15. Security , Authentication and Authorization (A&A)

Security of microservice cloud native application is Super Important. Security is a major concern in modern era, where hackers are really smart to steal confidential and critical information. Make sure almost all security policies are in place at H/W, N/W and S/W. These are very high level important security measure.

  • DOS, DDOS protection
  • API should be secured using A&A – API token, RBAC, OAuth
  • Web content should be exposed externally on HTTPS
  • Network should have firewall protection
  • API request/response payloads should be encrypted
  • Firewall and router level security should be in place
  • Database protection
  • MFA (Mutii-factor authentication)

Create a Microservice using SpringBoot, dockerize and run on Docker

Disclaimer: This blog content has been taken from my latest book:

“Cloud Native Microservices with Spring and Kubernetes”

In this blog, we will create a simple Microservice using SpringBoot and Java. We will create docker file of this microservice using Maven, deploy and run on Docker using Docker Desktop on local machine.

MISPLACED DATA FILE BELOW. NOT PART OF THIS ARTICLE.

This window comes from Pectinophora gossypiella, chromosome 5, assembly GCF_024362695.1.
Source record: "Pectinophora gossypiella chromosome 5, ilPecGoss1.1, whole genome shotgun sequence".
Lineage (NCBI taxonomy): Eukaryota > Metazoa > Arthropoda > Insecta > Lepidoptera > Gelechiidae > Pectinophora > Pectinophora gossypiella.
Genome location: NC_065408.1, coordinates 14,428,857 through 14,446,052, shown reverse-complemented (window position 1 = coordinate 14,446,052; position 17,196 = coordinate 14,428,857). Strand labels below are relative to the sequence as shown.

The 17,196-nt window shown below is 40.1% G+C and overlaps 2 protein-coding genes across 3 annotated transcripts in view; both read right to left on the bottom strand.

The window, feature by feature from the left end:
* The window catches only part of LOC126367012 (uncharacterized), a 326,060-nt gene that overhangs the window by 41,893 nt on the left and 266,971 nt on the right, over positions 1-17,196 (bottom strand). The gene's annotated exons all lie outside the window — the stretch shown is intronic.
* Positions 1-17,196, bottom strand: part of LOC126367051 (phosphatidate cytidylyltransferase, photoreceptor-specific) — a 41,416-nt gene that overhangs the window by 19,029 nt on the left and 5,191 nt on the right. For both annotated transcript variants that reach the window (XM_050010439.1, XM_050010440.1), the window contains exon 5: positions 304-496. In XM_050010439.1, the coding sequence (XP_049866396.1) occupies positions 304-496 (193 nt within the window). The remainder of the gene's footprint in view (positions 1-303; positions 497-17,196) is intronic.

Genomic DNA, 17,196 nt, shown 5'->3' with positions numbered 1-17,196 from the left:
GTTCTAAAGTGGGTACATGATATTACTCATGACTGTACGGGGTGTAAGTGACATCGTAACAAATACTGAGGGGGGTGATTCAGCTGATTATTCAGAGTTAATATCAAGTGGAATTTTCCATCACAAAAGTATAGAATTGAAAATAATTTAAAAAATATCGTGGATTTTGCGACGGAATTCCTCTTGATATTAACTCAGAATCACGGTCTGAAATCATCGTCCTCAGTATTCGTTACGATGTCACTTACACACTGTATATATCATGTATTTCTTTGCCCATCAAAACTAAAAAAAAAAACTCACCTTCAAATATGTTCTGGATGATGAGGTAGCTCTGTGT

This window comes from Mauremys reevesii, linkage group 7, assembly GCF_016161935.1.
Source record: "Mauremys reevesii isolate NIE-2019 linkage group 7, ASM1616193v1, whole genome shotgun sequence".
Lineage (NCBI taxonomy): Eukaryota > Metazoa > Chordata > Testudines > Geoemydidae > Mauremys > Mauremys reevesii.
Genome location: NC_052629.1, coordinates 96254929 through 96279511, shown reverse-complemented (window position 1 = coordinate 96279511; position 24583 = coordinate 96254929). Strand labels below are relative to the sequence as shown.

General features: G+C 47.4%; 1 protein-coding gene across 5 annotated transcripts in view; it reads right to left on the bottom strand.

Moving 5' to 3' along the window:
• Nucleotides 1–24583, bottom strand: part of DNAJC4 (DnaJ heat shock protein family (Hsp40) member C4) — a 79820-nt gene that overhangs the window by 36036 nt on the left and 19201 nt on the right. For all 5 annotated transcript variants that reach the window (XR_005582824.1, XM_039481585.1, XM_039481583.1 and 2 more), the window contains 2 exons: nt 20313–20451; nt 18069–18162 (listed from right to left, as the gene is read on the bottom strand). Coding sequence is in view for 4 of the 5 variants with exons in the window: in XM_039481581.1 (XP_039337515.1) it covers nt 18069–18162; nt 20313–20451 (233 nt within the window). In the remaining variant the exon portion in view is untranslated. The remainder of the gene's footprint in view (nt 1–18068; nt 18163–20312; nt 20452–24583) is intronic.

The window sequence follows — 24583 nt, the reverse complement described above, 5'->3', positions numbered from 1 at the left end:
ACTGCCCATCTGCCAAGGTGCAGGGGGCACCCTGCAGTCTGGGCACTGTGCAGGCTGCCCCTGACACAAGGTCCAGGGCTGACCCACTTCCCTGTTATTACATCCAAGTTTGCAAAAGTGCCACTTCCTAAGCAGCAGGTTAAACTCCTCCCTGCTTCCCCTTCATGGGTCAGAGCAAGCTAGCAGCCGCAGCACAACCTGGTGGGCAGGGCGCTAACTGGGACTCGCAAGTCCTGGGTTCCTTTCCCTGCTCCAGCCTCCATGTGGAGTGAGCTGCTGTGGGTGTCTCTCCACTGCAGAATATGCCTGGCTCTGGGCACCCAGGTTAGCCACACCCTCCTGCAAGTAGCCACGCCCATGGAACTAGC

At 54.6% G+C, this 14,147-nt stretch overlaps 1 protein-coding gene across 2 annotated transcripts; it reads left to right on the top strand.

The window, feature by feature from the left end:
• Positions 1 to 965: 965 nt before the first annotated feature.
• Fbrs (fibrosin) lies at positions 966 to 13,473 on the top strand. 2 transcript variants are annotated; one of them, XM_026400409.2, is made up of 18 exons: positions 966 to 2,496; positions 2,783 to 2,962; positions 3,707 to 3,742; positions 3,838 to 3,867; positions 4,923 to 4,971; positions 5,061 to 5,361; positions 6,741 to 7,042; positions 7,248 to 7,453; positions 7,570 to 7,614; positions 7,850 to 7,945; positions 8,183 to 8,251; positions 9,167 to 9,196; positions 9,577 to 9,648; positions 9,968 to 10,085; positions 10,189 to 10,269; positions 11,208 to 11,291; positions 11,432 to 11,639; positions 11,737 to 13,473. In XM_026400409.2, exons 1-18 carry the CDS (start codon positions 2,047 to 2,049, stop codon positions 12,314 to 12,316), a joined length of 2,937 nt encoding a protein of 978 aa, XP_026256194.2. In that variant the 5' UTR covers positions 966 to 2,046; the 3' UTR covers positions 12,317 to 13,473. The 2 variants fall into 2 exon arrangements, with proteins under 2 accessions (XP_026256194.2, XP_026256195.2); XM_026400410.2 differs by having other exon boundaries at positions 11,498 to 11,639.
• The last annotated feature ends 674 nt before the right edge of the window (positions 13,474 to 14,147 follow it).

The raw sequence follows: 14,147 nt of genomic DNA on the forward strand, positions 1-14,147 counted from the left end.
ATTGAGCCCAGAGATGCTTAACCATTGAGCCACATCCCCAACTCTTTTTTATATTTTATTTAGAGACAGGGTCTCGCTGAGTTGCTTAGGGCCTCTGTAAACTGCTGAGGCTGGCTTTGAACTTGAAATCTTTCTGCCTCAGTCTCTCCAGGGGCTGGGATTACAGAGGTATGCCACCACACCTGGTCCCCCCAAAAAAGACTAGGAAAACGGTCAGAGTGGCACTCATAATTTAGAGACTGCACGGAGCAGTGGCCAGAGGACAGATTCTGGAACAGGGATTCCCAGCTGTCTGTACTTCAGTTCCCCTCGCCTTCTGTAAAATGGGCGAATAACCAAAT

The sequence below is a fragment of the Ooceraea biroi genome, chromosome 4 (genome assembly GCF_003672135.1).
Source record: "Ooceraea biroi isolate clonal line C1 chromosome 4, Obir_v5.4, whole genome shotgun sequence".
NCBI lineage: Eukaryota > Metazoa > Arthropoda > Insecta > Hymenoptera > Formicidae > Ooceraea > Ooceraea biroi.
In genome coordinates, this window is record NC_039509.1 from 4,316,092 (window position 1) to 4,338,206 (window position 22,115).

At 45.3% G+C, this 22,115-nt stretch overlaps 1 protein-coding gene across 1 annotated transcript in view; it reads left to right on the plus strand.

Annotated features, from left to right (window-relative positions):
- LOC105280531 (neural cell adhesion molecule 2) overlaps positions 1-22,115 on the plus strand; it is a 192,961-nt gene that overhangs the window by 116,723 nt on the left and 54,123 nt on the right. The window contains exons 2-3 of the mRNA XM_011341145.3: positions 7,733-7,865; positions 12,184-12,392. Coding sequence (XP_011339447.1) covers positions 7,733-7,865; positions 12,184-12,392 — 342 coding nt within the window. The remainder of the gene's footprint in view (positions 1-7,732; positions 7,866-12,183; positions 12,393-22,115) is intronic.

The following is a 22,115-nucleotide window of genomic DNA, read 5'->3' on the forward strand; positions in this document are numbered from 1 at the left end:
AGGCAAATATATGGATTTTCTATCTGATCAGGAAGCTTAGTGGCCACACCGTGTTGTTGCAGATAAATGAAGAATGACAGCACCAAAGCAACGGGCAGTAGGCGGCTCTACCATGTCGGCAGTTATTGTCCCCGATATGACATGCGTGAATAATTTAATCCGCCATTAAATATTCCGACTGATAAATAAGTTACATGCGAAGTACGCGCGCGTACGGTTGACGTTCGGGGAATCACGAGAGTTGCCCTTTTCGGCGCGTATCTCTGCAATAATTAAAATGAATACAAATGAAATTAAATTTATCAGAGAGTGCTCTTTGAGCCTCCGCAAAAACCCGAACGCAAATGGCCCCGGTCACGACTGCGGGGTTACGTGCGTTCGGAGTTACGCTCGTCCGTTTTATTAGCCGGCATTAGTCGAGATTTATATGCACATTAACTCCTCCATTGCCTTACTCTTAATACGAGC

Note: This POC has been done on Mac machine.

You can also try on Windows machine with a small configuration.


  1. Install Docker Desktop
  2. Install Java
  3. Install Maven
  4. Install Git
  5. Install Homebrew


We will first create a SpringBoot project from and download this project on local machine.

Step 2:

Add required dependencies by clicking on the button ” Add Dependencies”. In my case, I have selected:

  1. Spring Data
  2. Spring Micrometer
  3. Spring Data JPA
  4. Lombok
  5. H2 in-memory database
  6. Spring Boot DevTools

Note: Refer this pom.xml file for dependencies and Maven plugins and repositories:

Step 3: